To the benefit of everybody in the industry, Adobe has been very successful in establishing de facto standards such as Adobe PostScript and Adobe PDF. Similarly Adobe Photoshop didn’t become the de facto image editing application just because it was the greatest product on the market. Part of Photoshop’s initial success was due to the freely available Software Development Kit (SDK) that allowed 3rd party developers to extend the functionality with Plug-Ins and to read and write the proprietary file formats used by Photoshop.

 

For a decade the Photoshop SDK was freely available to anyone. But with the release of Photoshop 7.0, Adobe changed their policy with regards to who may access the SDK. Currently, the SDK is available to Adobe Solutions Network Developer Program (ASN) members only - and Adobe reserves the right to deny access to anyone for any reason. The underlying reason for this change in policy remains unknown.

 

Fortunately Adobe Photoshop can read and write images in open formats like TIFF as well as the proprietary PSD format. You can convert existing PSD files to TIFF format without loosing any information.

 

The TIFF format was first published by Aldus back in 1986 and is among the most versatile, reliable, and widely supported bit-mapped formats. The beauty of TIFF is that it can be extended with proprietary data such as Photoshop layers and text, but at the same time remain compatible with other applications. For instance, even a highly complex image composition with numerous layers, texts and effects can be read directly by applications such as Microsoft Word or PowerPoint – as long as the image is stored in TIFF format.

 

A digital master image must be stored in widely supported standard format.


 

Resolution independence and real-time rendering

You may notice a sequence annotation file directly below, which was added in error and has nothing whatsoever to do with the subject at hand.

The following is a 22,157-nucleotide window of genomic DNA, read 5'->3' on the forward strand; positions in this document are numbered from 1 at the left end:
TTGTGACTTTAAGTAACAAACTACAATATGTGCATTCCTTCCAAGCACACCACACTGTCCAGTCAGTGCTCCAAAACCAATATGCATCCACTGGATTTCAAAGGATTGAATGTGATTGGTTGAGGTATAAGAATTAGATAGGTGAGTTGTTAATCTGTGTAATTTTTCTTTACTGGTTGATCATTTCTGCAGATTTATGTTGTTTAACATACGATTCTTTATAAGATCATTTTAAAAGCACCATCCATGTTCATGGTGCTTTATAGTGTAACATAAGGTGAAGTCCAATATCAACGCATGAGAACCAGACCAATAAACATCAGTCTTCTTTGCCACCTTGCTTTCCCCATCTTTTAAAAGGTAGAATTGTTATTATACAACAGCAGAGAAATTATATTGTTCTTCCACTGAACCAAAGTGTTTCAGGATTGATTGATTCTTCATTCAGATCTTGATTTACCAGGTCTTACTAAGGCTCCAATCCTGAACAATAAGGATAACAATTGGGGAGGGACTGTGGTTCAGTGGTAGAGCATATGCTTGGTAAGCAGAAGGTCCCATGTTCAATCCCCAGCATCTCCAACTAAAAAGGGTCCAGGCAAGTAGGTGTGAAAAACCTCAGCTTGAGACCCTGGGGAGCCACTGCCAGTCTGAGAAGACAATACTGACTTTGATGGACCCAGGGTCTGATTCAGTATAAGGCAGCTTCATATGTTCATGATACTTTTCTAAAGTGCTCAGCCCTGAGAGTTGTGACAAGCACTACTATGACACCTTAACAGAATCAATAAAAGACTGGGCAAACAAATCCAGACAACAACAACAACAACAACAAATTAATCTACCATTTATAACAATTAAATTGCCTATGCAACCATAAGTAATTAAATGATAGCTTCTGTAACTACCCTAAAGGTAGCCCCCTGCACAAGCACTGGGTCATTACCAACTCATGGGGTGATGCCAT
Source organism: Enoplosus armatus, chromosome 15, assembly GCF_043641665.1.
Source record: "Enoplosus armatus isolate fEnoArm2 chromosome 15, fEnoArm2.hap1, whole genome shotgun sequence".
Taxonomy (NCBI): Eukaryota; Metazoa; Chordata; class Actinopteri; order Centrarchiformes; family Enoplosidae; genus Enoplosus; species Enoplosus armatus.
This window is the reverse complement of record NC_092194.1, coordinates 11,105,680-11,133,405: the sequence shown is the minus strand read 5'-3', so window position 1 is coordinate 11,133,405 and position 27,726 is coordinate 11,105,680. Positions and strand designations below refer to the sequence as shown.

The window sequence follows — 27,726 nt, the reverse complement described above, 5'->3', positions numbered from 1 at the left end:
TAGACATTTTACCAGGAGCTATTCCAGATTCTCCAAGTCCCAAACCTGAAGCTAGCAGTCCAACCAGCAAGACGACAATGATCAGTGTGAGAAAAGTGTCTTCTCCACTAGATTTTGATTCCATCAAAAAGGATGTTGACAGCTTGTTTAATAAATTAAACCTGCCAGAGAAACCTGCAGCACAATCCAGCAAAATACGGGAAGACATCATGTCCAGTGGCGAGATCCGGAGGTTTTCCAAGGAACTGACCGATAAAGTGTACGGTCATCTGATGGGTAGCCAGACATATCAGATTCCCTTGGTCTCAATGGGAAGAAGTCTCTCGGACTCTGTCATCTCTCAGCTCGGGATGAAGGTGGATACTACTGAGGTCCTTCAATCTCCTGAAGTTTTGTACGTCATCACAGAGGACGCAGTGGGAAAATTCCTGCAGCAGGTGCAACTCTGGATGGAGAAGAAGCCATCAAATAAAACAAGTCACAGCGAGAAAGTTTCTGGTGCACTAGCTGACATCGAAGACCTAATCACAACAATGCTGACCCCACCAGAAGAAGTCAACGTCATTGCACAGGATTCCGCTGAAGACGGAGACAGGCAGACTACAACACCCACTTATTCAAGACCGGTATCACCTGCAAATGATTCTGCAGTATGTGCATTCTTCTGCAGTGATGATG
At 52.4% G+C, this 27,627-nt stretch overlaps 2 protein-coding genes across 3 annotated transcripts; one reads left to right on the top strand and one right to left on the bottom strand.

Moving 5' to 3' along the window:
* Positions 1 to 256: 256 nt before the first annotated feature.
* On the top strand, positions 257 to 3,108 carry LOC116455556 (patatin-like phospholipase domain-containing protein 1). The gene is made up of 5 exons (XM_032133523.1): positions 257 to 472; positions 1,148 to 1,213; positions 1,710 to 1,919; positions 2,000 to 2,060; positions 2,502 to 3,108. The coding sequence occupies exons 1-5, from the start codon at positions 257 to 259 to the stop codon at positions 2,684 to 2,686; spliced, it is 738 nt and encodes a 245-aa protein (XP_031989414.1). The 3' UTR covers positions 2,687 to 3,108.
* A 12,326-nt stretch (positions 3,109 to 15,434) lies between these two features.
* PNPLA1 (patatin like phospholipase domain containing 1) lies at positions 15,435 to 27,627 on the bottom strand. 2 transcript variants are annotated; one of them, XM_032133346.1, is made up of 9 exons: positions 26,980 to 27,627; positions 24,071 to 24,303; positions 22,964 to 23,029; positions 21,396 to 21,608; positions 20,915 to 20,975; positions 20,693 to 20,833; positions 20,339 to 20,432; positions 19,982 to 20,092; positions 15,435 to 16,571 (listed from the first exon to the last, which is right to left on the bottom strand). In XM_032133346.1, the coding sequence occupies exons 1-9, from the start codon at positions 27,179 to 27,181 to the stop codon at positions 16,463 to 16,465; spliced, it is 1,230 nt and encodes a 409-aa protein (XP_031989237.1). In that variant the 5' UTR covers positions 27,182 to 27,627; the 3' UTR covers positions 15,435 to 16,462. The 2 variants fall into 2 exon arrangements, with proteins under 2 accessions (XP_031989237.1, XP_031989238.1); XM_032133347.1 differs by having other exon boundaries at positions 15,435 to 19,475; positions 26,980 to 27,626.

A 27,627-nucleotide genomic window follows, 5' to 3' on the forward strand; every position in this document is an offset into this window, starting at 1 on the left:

In order for dynamic imaging applications such as the eRez Imaging Server to create variations of a digital master image in real-time, high resolution images must be “resolution independent”.

 

Resolution independent means that the image data is organized inside the file in a way that makes it possible to retrieve image data at various resolution levels in an efficient manner.

 

Let’s say that we need to create a small JPEG image for use on a web page from a 100 Mb master image. If the image is stored in a standard single-resolution format such as EPS, JPEG or PSD, then the server will have to read the complete 100 Mb of data and then carry out a time consuming down sampling in order to create an image with the required resolution. This approach would require very powerful and expensive server hardware in order to get an acceptable response time and is not a practical solution.

 

A straightforward and very efficient way to get resolution independence is by storing image data at multiple resolution levels inside a single file. This will lead to a 30% increase in file size – but a dynamic imaging server will be able to serve images a hundred or even a thousand times faster than when using a single-resolution image.